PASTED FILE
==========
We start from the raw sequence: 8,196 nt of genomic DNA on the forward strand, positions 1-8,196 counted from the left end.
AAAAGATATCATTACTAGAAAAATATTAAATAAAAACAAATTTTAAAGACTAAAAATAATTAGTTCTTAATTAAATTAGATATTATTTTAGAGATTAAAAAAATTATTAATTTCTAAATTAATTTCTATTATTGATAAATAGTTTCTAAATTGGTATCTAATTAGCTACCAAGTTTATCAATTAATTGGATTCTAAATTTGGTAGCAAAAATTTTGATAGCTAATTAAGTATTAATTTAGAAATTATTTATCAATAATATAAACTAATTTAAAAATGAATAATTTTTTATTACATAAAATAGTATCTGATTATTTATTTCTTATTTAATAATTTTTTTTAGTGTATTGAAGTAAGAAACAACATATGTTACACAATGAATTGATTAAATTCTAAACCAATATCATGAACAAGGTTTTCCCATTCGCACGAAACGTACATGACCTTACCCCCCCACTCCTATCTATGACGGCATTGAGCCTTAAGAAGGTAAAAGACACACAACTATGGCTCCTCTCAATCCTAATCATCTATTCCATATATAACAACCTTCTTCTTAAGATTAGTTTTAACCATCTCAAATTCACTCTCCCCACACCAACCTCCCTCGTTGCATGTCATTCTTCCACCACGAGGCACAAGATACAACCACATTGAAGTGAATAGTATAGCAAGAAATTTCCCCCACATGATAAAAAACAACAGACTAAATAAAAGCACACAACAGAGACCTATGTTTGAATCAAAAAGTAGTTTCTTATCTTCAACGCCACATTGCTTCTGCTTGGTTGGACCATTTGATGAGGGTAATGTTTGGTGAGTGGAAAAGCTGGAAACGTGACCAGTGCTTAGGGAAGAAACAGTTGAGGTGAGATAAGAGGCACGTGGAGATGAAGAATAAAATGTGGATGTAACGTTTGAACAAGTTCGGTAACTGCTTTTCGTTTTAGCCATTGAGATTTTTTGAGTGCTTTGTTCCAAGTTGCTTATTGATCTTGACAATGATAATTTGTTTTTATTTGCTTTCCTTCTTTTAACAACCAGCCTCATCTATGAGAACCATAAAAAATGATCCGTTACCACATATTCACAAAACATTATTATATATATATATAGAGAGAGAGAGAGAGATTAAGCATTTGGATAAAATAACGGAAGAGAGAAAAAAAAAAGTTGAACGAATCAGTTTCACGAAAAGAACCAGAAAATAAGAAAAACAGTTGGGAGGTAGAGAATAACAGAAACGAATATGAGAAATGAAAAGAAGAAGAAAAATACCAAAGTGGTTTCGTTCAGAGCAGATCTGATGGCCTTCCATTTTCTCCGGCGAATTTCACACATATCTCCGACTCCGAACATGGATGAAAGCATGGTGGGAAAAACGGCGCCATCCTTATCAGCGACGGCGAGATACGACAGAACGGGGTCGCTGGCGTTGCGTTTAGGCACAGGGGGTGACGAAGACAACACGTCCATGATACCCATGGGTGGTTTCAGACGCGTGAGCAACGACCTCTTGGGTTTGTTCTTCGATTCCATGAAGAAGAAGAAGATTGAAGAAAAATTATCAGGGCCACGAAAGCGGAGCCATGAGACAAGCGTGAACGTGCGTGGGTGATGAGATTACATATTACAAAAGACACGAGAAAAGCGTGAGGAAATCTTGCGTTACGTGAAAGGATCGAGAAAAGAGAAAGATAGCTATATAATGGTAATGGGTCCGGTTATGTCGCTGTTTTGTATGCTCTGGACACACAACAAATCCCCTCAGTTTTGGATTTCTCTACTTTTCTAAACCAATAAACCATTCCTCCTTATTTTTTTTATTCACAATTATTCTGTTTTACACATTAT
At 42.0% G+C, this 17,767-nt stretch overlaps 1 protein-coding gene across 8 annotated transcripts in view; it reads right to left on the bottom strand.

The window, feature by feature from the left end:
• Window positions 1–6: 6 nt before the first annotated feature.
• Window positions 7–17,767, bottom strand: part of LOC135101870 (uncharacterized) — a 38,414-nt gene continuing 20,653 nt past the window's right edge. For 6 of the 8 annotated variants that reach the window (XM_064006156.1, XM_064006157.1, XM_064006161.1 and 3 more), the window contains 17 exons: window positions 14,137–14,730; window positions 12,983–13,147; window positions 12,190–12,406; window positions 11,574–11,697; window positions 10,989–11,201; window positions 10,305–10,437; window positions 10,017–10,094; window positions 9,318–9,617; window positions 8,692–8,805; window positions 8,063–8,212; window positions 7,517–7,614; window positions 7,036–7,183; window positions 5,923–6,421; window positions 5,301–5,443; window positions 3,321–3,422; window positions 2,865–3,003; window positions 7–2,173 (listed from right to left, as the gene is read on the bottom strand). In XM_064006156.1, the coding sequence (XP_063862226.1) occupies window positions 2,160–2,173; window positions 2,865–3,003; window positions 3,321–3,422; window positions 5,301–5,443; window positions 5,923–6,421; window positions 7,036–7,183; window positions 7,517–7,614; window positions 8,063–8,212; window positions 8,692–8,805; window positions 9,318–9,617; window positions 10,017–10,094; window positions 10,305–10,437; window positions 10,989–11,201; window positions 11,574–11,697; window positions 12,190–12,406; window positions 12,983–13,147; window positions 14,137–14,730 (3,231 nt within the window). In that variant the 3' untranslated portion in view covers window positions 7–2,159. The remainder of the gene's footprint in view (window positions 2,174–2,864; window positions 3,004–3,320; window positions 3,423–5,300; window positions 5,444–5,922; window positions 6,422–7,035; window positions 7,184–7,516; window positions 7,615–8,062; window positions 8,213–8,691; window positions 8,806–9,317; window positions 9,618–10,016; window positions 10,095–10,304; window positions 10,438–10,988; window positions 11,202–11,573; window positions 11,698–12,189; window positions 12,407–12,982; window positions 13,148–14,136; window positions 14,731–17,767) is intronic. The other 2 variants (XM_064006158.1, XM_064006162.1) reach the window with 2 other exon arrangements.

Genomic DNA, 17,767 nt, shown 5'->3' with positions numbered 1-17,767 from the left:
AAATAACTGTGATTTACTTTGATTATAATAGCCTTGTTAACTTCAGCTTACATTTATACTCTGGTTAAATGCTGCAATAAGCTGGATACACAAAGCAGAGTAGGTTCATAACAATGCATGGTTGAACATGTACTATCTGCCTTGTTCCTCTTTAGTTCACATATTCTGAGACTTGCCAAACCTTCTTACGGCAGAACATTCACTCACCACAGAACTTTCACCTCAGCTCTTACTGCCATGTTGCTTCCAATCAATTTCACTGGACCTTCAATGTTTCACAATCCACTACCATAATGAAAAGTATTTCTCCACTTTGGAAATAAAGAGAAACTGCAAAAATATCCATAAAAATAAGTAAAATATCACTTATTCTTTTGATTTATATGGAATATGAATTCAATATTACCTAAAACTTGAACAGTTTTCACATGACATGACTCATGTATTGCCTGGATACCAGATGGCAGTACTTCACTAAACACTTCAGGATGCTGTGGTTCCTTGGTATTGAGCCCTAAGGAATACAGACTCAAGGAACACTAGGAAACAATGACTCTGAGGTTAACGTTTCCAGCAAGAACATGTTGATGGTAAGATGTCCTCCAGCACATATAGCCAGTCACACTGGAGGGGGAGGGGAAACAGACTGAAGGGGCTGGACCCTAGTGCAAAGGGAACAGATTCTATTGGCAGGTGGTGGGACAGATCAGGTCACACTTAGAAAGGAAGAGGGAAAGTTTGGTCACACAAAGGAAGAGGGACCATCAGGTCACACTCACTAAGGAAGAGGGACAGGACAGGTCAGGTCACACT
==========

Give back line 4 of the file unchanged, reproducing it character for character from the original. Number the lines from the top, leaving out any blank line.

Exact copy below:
The window, feature by feature from the left end: